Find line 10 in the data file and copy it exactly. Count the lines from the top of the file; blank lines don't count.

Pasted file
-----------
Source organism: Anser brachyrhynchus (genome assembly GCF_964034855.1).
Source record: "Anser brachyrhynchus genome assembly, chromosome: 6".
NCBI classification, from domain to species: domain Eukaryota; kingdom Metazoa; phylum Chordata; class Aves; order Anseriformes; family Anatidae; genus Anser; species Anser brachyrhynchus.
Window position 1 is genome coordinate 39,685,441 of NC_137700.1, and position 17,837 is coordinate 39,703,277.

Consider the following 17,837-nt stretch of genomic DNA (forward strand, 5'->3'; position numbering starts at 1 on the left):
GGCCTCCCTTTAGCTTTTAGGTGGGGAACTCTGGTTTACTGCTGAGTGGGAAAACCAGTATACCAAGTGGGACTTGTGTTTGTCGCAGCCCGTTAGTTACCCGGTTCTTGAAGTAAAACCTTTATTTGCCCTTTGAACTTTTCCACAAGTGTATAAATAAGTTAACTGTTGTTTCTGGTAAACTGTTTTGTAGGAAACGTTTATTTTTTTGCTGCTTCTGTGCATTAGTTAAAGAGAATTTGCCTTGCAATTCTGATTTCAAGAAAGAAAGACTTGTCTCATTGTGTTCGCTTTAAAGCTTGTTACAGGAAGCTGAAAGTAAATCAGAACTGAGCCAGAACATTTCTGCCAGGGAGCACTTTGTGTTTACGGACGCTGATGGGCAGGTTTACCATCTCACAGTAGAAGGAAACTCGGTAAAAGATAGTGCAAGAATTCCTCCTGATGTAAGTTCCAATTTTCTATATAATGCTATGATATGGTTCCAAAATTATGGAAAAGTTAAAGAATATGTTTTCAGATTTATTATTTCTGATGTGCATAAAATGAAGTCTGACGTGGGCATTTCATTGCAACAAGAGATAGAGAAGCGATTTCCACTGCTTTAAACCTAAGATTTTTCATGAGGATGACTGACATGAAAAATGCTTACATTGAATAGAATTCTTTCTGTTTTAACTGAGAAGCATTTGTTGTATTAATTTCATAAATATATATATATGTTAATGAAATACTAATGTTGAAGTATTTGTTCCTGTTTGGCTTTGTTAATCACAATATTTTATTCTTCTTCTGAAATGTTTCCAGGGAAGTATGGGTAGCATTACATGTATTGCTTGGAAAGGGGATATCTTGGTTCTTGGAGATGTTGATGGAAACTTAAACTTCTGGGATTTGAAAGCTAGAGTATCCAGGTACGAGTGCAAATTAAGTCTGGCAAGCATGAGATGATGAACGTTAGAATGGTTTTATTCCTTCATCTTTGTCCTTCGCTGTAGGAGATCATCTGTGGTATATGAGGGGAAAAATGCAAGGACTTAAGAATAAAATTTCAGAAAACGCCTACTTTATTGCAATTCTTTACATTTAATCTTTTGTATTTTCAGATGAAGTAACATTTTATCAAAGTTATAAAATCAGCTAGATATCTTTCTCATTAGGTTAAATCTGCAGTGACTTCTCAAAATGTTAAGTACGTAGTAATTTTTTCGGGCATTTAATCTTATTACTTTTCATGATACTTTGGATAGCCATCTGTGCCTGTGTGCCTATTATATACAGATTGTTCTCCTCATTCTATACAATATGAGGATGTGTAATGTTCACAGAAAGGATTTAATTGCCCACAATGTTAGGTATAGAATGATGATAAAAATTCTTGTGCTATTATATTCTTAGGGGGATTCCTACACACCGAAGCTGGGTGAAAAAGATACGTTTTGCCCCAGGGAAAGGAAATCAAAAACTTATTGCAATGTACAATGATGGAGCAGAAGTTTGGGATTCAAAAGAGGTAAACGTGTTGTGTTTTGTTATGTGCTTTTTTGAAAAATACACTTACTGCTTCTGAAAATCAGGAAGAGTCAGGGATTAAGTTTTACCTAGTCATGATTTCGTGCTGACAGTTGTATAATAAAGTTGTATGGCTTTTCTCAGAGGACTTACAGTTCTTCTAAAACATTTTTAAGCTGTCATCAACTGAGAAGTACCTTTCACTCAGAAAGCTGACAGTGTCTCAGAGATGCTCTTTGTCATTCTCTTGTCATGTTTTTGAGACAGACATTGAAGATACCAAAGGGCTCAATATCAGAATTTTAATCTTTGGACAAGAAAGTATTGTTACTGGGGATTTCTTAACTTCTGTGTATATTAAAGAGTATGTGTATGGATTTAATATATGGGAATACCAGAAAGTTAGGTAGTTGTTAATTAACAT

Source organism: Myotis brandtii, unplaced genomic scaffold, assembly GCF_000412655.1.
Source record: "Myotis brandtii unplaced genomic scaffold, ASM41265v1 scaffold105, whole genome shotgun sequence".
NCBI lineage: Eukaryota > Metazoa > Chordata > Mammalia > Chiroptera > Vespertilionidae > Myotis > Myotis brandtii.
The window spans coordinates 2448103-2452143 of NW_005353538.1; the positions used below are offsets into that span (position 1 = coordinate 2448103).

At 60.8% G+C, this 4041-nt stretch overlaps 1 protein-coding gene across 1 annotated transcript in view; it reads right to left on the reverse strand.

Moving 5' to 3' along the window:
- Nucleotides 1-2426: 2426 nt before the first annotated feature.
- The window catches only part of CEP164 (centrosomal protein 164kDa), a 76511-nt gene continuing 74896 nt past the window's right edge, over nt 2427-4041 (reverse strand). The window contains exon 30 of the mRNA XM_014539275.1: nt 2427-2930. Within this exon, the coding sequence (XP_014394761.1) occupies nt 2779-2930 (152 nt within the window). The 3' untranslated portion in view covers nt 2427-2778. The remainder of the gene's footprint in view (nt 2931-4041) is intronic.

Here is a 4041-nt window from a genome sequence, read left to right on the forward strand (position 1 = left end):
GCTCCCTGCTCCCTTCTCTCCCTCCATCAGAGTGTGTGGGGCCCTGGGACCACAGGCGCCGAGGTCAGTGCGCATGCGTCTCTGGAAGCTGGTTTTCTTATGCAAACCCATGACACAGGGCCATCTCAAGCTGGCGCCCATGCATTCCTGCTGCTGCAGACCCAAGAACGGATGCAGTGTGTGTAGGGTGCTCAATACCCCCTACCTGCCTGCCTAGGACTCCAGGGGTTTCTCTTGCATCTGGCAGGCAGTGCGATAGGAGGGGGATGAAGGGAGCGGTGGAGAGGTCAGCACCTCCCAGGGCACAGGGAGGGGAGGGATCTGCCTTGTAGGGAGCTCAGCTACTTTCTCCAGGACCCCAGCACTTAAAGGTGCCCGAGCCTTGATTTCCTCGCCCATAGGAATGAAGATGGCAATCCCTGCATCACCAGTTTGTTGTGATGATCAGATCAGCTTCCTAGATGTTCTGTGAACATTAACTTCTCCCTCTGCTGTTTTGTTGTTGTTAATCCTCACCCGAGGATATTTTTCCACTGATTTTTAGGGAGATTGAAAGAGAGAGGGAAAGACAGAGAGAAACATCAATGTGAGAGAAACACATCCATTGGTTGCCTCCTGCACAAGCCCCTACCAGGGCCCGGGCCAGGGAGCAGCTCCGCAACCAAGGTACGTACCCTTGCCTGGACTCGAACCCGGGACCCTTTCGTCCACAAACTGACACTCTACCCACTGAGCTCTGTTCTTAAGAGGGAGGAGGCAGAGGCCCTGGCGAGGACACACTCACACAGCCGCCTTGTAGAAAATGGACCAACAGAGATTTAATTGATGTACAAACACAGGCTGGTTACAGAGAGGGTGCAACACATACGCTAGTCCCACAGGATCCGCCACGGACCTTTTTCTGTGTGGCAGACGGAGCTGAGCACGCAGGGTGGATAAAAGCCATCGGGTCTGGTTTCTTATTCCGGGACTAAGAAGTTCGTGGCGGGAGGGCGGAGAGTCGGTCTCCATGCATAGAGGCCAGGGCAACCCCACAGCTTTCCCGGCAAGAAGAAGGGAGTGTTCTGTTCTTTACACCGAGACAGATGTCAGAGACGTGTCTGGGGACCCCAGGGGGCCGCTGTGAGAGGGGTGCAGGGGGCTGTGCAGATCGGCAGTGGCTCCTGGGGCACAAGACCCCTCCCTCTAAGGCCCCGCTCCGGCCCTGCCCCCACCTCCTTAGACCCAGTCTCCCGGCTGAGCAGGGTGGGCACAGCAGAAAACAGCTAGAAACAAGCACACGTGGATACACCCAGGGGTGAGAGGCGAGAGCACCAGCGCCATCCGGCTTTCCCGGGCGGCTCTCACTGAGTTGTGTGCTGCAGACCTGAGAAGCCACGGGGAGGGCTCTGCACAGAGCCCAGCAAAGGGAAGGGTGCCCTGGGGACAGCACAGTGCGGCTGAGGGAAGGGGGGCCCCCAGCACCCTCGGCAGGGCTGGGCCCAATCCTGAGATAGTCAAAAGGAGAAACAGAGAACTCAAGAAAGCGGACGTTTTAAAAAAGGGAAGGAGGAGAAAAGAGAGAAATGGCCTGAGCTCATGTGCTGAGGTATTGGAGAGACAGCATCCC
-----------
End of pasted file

The window spans coordinates 2448103-2452143 of NW_005353538.1; the positions used below are offsets into that span (position 1 = coordinate 2448103).